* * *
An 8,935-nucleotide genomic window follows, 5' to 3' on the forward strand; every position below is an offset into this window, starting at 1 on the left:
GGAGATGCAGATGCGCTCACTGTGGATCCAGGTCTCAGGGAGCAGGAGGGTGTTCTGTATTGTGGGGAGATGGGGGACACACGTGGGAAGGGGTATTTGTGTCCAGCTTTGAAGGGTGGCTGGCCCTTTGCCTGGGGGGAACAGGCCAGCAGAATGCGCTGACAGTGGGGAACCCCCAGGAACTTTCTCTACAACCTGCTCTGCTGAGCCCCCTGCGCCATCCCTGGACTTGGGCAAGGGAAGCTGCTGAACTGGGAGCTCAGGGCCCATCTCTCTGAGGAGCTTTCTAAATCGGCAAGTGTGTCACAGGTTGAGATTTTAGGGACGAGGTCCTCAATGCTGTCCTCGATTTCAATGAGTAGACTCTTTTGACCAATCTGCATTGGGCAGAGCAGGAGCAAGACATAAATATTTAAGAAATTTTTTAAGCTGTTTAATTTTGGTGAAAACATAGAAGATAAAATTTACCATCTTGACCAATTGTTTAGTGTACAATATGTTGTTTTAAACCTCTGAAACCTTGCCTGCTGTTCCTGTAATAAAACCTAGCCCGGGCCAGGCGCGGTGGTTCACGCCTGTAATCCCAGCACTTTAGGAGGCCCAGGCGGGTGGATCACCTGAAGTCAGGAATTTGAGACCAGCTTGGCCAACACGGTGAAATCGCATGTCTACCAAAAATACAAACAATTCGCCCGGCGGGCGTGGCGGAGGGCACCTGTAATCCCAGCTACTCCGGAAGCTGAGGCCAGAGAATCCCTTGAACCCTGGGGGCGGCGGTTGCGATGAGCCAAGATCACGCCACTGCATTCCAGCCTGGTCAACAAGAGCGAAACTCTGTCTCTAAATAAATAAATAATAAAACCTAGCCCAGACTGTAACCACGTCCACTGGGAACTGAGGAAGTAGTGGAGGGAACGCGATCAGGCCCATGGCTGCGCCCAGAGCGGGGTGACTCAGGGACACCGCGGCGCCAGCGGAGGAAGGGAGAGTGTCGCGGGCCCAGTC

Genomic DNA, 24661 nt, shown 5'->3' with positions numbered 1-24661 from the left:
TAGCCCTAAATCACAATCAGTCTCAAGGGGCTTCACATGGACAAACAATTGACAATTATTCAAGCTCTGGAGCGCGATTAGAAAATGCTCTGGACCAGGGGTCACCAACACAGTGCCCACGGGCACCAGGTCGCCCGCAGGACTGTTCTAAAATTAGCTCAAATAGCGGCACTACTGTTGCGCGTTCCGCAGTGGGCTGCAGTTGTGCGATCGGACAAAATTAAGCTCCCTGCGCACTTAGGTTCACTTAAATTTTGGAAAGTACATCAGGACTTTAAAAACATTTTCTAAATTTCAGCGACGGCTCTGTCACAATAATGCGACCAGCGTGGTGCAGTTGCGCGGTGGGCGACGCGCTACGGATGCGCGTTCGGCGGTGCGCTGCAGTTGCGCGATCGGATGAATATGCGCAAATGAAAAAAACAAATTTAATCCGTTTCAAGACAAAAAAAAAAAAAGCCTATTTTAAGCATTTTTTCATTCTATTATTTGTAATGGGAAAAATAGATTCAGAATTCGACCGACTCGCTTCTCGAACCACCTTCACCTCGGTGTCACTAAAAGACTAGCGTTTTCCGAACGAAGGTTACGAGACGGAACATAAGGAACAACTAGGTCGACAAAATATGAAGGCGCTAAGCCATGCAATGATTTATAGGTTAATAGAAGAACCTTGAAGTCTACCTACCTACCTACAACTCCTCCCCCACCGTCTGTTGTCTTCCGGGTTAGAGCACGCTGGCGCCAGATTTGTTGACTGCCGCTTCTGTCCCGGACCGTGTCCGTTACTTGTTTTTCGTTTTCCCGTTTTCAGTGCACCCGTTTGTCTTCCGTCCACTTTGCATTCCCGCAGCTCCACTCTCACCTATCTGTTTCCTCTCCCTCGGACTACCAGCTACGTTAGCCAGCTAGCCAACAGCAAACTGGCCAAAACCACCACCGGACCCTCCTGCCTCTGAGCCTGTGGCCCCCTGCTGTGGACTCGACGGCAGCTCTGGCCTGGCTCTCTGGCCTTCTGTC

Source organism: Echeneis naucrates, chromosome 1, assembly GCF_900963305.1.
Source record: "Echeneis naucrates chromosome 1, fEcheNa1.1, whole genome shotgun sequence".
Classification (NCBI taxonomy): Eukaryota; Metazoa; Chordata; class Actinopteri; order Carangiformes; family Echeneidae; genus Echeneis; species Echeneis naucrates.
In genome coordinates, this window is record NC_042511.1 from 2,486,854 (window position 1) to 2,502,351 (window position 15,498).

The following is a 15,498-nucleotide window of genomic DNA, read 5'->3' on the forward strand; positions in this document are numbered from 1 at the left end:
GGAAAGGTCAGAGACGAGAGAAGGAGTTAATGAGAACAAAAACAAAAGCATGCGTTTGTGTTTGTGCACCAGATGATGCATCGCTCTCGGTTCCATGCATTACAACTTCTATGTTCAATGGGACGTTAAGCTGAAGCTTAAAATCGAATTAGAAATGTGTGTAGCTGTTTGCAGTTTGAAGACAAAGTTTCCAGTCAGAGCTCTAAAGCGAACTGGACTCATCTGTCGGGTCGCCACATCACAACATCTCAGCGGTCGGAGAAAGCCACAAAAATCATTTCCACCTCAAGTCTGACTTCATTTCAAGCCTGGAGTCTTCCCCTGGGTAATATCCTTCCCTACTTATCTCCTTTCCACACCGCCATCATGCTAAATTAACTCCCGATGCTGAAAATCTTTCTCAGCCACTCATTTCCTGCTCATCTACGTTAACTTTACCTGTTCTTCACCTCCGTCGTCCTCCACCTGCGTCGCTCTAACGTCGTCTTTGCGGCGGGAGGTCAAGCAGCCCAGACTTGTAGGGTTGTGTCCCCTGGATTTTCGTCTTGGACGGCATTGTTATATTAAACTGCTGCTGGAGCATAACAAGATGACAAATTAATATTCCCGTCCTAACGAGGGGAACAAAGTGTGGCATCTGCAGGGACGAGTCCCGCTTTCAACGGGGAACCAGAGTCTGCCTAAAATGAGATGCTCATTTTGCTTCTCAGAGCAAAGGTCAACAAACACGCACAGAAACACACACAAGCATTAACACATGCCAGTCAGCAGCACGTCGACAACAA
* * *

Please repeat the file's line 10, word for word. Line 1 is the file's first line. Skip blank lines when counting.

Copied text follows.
GGAAAGGTCAGAGACGAGAGAAGGAGTTAATGAGAACAAAAACAAAAGCATGCGTTTGTGTTTGTGCACCAGATGATGCATCGCTCTCGGTTCCATGCATTACAACTTCTATGTTCAATGGGACGTTAAGCTGAAGCTTAAAATCGAATTAGAAATGTGTGTAGCTGTTTGCAGTTTGAAGACAAAGTTTCCAGTCAGAGCTCTAAAGCGAACTGGACTCATCTGTCGGGTCGCCACATCACAACATCTCAGCGGTCGGAGAAAGCCACAAAAATCATTTCCACCTCAAGTCTGACTTCATTTCAAGCCTGGAGTCTTCCCCTGGGTAATATCCTTCCCTACTTATCTCCTTTCCACACCGCCATCATGCTAAATTAACTCCCGATGCTGAAAATCTTTCTCAGCCACTCATTTCCTGCTCATCTACGTTAACTTTACCTGTTCTTCACCTCCGTCGTCCTCCACCTGCGTCGCTCTAACGTCGTCTTTGCGGCGGGAGGTCAAGCAGCCCAGACTTGTAGGGTTGTGTCCCCTGGATTTTCGTCTTGGACGGCATTGTTATATTAAACTGCTGCTGGAGCATAACAAGATGACAAATTAATATTCCCGTCCTAACGAGGGGAACAAAGTGTGGCATCTGCAGGGACGAGTCCCGCTTTCAACGGGGAACCAGAGTCTGCCTAAAATGAGATGCTCATTTTGCTTCTCAGAGCAAAGGTCAACAAACACGCACAGAAACACACACAAGCATTAACACATGCCAGTCAGCAGCACGTCGACAACAA